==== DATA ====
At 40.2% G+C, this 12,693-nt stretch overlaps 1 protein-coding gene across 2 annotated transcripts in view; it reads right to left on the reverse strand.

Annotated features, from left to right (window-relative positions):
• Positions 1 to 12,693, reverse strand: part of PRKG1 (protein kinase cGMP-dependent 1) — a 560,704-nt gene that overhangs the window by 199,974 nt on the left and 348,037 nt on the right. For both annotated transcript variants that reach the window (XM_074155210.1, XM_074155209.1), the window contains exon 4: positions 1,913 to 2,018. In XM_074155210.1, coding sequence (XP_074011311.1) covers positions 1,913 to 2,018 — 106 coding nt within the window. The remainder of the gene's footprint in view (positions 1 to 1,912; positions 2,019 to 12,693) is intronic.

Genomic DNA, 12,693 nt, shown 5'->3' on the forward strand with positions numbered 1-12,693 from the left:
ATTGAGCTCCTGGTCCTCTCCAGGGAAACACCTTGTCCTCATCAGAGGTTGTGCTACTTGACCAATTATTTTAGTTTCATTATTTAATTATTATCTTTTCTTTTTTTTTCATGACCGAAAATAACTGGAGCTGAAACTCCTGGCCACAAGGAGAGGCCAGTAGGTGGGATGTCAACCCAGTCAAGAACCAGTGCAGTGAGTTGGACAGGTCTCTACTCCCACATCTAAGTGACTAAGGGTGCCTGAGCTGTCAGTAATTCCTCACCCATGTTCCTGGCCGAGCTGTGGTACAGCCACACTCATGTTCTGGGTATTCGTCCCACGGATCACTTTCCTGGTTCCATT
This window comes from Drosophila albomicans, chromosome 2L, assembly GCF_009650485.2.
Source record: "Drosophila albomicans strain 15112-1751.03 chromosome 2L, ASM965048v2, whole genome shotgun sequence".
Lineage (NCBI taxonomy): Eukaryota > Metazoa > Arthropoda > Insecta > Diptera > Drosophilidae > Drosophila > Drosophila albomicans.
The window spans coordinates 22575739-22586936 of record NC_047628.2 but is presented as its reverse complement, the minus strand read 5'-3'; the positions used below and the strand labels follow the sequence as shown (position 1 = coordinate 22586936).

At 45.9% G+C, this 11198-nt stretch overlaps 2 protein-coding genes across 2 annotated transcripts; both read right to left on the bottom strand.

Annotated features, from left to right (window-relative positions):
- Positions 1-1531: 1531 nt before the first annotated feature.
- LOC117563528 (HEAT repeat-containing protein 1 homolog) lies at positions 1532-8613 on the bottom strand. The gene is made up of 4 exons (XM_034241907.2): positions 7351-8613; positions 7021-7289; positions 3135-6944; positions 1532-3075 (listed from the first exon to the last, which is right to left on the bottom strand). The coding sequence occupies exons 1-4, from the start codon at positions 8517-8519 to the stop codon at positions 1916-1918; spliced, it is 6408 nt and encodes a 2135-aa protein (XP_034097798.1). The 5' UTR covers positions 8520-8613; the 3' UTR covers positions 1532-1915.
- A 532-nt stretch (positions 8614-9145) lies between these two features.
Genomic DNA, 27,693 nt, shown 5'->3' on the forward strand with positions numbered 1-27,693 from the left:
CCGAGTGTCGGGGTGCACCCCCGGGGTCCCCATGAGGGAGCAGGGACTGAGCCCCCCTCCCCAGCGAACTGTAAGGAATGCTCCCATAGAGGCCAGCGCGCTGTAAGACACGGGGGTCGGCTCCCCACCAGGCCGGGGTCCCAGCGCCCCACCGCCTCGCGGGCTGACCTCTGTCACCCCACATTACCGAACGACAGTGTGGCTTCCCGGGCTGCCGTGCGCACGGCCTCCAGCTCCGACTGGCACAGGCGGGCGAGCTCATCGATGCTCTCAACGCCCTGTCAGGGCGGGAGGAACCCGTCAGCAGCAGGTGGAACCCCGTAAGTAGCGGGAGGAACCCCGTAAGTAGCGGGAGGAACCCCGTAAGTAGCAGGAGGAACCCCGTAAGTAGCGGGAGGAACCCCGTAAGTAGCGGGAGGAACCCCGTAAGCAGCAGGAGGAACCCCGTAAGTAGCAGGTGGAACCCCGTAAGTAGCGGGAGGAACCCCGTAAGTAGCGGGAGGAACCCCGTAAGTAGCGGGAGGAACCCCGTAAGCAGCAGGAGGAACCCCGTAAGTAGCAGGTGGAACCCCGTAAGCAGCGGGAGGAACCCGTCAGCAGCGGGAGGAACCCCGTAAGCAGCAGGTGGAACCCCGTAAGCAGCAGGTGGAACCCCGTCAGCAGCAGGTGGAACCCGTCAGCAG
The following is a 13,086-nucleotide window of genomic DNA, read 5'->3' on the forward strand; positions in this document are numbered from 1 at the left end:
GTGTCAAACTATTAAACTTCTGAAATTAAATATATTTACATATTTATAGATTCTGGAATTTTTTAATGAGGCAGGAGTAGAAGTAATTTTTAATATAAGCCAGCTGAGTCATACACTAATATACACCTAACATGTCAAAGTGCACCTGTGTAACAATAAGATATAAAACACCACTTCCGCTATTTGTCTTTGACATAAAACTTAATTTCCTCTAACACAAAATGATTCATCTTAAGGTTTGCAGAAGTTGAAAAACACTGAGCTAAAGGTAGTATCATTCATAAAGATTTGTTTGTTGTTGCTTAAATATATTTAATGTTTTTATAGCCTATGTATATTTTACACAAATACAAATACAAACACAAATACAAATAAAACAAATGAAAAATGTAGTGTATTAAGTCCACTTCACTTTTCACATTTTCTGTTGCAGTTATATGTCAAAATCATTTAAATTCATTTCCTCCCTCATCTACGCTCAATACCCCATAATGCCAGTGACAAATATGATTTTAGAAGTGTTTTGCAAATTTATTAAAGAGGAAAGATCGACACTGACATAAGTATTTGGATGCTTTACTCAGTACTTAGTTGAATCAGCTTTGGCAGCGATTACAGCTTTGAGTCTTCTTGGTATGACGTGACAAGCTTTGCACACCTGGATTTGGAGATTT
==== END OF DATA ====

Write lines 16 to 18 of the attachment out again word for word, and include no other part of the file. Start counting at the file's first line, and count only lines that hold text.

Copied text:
CCGAGTGTCGGGGTGCACCCCCGGGGTCCCCATGAGGGAGCAGGGACTGAGCCCCCCTCCCCAGCGAACTGTAAGGAATGCTCCCATAGAGGCCAGCGCGCTGTAAGACACGGGGGTCGGCTCCCCACCAGGCCGGGGTCCCAGCGCCCCACCGCCTCGCGGGCTGACCTCTGTCACCCCACATTACCGAACGACAGTGTGGCTTCCCGGGCTGCCGTGCGCACGGCCTCCAGCTCCGACTGGCACAGGCGGGCGAGCTCATCGATGCTCTCAACGCCCTGTCAGGGCGGGAGGAACCCGTCAGCAGCAGGTGGAACCCCGTAAGTAGCGGGAGGAACCCCGTAAGTAGCGGGAGGAACCCCGTAAGTAGCAGGAGGAACCCCGTAAGTAGCGGGAGGAACCCCGTAAGTAGCGGGAGGAACCCCGTAAGCAGCAGGAGGAACCCCGTAAGTAGCAGGTGGAACCCCGTAAGTAGCGGGAGGAACCCCGTAAGTAGCGGGAGGAACCCCGTAAGTAGCGGGAGGAACCCCGTAAGCAGCAGGAGGAACCCCGTAAGTAGCAGGTGGAACCCCGTAAGCAGCGGGAGGAACCCGTCAGCAGCGGGAGGAACCCCGTAAGCAGCAGGTGGAACCCCGTAAGCAGCAGGTGGAACCCCGTCAGCAGCAGGTGGAACCCGTCAGCAG
The following is a 13,086-nucleotide window of genomic DNA, read 5'->3' on the forward strand; positions in this document are numbered from 1 at the left end:
GTGTCAAACTATTAAACTTCTGAAATTAAATATATTTACATATTTATAGATTCTGGAATTTTTTAATGAGGCAGGAGTAGAAGTAATTTTTAATATAAGCCAGCTGAGTCATACACTAATATACACCTAACATGTCAAAGTGCACCTGTGTAACAATAAGATATAAAACACCACTTCCGCTATTTGTCTTTGACATAAAACTTAATTTCCTCTAACACAAAATGATTCATCTTAAGGTTTGCAGAAGTTGAAAAACACTGAGCTAAAGGTAGTATCATTCATAAAGATTTGTTTGTTGTTGCTTAAATATATTTAATGTTTTTATAGCCTATGTATATTTTACACAAATACAAATACAAACACAAATACAAATAAAACAAATGAAAAATGTAGTGTATTAAGTCCACTTCACTTTTCACATTTTCTGTTGCAGTTATATGTCAAAATCATTTAAATTCATTTCCTCCCTCATCTACGCTCAATACCCCATAATGCCAGTGACAAATATGATTTTAGAAGTGTTTTGCAAATTTATTAAAGAGGAAAGATCGACACTGACATAAGTATTTGGATGCTTTACTCAGTACTTAGTTGAATCAGCTTTGGCAGCGATTACAGCTTTGAGTCTTCTTGGTATGACGTGACAAGCTTTGCACACCTGGATTTGGAGATTT